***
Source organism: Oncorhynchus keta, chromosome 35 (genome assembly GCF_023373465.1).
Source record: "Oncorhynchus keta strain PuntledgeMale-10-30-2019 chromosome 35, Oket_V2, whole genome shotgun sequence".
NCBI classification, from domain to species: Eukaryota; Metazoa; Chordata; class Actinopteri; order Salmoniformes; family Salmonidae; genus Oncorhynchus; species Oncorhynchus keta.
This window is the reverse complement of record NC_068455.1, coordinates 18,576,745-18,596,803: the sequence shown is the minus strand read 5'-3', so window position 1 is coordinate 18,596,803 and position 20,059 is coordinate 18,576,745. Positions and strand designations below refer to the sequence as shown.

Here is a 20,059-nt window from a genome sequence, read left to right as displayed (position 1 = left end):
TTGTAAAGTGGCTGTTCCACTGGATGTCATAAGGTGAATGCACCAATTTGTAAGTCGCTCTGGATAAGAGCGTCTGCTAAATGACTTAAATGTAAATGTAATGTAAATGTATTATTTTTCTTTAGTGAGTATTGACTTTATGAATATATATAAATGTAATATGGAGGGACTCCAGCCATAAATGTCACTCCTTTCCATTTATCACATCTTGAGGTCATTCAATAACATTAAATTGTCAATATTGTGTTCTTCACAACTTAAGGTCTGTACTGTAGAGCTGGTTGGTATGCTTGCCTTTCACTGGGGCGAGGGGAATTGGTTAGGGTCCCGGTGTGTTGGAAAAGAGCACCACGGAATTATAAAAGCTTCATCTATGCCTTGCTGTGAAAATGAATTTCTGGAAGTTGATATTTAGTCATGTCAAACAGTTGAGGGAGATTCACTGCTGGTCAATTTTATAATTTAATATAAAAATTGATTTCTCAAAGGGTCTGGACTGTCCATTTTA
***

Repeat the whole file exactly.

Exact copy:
Source organism: Oncorhynchus keta, chromosome 35 (genome assembly GCF_023373465.1).
Source record: "Oncorhynchus keta strain PuntledgeMale-10-30-2019 chromosome 35, Oket_V2, whole genome shotgun sequence".
NCBI classification, from domain to species: Eukaryota; Metazoa; Chordata; class Actinopteri; order Salmoniformes; family Salmonidae; genus Oncorhynchus; species Oncorhynchus keta.
This window is the reverse complement of record NC_068455.1, coordinates 18,576,745-18,596,803: the sequence shown is the minus strand read 5'-3', so window position 1 is coordinate 18,596,803 and position 20,059 is coordinate 18,576,745. Positions and strand designations below refer to the sequence as shown.

Here is a 20,059-nt window from a genome sequence, read left to right as displayed (position 1 = left end):
TTGTAAAGTGGCTGTTCCACTGGATGTCATAAGGTGAATGCACCAATTTGTAAGTCGCTCTGGATAAGAGCGTCTGCTAAATGACTTAAATGTAAATGTAATGTAAATGTATTATTTTTCTTTAGTGAGTATTGACTTTATGAATATATATAAATGTAATATGGAGGGACTCCAGCCATAAATGTCACTCCTTTCCATTTATCACATCTTGAGGTCATTCAATAACATTAAATTGTCAATATTGTGTTCTTCACAACTTAAGGTCTGTACTGTAGAGCTGGTTGGTATGCTTGCCTTTCACTGGGGCGAGGGGAATTGGTTAGGGTCCCGGTGTGTTGGAAAAGAGCACCACGGAATTATAAAAGCTTCATCTATGCCTTGCTGTGAAAATGAATTTCTGGAAGTTGATATTTAGTCATGTCAAACAGTTGAGGGAGATTCACTGCTGGTCAATTTTATAATTTAATATAAAAATTGATTTCTCAAAGGGTCTGGACTGTCCATTTTA